Why the natural gas lobby is wooing the clean power industry

Missing from the Climate Bills: Natural Gas Power

A representative from a natural gas trade group showed up at a renewable energy conference in San Francisco on Thursday to promote this message: you need us and we should be friends.

Seeing someone from the American Gas Association on a panel at the Renewable Energy Finance Forum was surprising. The worlds of fossil fuels and renewable energy typically don’t mix — at least not at a clean power conference.

“The takeaway here is that the AGA is doing an outreach effort,” said Nancy Floyd, managing director of Nth Power and the moderator of the panel that included the AGA rep, after the panel discussion. “You can’t ignore what’s happening with natural gas.”

In recent years, the natural gas industry has successfully positioned itself as the more environmentally friendly form of fossil fuel, mostly because using natural gas to generate electricity produces less greenhouse gas emissions than burning coal. Coupled that with Obama’s energy policy to embrace oil and gas development – energy independence and job creation are two powerful election-year slogans – and there has been a surge of natural gas exploration that includes the controversial use of fracking to extract it.

Renewable energy proponents generally aren’t too pleased with this new love affair with natural gas because they worry that this abundance of natural gas and its cheap price will make renewable energy less attractive. Cheap fossil fuels means there won’t be price pressures to help promote the development of alternative energy sources, from biofuels to solar tehnology.

Natural gas developers and distributors are expecting a significant growth in their market for years to come. Even though prices are low for natural gas now, they should go up along with an increase in production, said Paula Gant, vice president of policy with the American Gas Association, on the panel. The association represents utilities, distributors, pipeline owners and marketers.

Where might the growth come from? In addition to using natural gas at conventional power plants, the fuel can power cars and generate electricity through fuel cells. The Obama administration is funding research and development on compressed natural gas passenger cars. Fuel cell developers such as Bloom Energy are seeing a strong interest from businesses, such as Microsoft and Apple, that want reliable, onsite backup power generation for their data centers (some companies want to use biogas but will need natural gas pipelines to get it).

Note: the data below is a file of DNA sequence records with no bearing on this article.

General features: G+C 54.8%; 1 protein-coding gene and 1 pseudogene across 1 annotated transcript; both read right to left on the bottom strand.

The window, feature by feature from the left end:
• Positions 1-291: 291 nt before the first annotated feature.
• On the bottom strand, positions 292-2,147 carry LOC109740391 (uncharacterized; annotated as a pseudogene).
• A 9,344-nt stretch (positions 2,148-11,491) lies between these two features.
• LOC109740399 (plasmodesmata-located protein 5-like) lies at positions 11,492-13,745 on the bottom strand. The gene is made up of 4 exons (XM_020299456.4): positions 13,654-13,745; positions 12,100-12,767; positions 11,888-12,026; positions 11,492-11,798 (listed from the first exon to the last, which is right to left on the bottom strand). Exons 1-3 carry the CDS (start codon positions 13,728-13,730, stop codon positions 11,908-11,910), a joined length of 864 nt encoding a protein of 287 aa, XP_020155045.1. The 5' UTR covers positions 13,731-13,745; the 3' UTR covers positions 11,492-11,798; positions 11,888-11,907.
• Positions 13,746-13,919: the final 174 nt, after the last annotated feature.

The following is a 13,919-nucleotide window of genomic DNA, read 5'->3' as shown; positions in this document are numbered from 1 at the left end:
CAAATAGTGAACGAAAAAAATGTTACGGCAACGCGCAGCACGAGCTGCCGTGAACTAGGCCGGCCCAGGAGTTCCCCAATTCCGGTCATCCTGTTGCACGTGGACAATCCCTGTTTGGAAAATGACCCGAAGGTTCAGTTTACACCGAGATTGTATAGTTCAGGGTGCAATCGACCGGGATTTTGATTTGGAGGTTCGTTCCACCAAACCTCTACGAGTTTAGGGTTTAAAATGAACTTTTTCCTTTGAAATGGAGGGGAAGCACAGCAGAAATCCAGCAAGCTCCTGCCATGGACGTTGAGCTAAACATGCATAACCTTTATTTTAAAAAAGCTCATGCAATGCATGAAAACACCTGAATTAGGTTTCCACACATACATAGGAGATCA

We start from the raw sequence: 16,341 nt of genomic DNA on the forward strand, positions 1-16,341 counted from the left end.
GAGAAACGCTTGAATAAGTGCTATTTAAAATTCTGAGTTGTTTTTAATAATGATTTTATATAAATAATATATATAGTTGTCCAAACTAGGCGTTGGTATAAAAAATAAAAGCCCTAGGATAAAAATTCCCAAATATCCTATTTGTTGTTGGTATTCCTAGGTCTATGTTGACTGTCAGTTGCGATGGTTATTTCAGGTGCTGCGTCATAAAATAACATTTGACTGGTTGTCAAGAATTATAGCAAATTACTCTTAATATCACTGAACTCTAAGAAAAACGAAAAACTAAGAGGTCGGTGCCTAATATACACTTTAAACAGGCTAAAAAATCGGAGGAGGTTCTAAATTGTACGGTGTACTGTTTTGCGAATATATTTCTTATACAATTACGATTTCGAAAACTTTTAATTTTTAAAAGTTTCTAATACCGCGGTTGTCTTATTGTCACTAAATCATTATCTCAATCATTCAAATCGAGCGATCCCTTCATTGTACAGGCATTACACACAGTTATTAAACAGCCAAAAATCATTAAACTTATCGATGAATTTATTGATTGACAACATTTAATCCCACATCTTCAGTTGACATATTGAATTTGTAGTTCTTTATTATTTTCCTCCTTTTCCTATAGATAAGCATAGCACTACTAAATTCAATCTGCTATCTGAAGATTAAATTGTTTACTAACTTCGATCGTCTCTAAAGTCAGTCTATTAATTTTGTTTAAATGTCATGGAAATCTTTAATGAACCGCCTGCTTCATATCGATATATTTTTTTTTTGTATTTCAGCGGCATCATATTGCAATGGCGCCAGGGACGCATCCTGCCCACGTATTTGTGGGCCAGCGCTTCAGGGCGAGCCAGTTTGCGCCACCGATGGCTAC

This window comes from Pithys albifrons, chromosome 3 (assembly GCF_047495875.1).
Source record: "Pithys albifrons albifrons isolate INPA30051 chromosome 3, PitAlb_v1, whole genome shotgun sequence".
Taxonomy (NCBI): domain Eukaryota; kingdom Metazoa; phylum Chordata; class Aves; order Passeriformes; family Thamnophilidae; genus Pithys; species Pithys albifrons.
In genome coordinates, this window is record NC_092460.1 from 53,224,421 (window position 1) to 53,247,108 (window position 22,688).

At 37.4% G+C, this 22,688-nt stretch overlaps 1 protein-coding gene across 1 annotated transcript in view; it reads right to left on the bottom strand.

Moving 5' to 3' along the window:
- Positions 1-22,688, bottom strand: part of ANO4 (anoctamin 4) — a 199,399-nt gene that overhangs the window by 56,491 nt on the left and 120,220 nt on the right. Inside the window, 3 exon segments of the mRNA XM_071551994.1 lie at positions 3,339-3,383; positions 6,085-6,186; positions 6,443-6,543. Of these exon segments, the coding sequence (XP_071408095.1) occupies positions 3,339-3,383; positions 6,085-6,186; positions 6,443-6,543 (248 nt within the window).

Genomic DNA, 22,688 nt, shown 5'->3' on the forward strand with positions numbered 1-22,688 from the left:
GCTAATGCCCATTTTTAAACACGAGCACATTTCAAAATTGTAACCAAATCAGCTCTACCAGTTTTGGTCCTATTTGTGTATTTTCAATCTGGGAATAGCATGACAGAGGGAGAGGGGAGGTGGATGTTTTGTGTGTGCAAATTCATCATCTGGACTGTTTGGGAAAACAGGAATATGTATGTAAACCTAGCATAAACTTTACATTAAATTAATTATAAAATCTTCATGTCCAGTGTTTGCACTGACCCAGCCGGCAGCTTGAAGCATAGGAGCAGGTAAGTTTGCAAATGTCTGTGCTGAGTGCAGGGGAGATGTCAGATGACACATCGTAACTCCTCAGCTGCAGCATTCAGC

Apple’s massive solar farm in North Carolina

“In our view, we don’t think abundant and affordable natural gas precludes the development of renewable energy in this country,” Gant said.

She listed natural gas, renewable energy and energy efficiency as three “domestic resources” that will create jobs, deliver cleaner forms of energy and address climate change. Gant also pointed out that natural gas power plants complement solar and wind farms and help utilities manage the health of the electric grid. Solar and wind energy production is intermittent, but the grid can run along smoothly only when there is a balance of supply and demand (or else there will be blackouts). Utilities can crank up production at natural gas power plants when solar or wind energy production slows down.

Gant said natural gas and renewable energy companies should work together on issues such as renovating and building new natural gas pipelines. The natural gas industry expects a tough fight against environmental groups over pipeline construction, and it wants an ally to woo state and local policy makers.

Paul Detering, CEO of Tioga Energy, which develops solar power projects located at businesses and government agencies, said working with the natural gas industry is a practical approach, particularly since energy storage technology has yet to become cost effective enough to help deal with the intermittent issue of and solar energy generation.

“We can’t take the approach of ‘if I win then you lose’,” Detering said after speaking on the same panel as Gant. “In the next 20 years, there won’t be enough renewable energy to become the main base-load power. I think natural gas is a lot better than other brown fuels.”

loading

Comments have been disabled for this post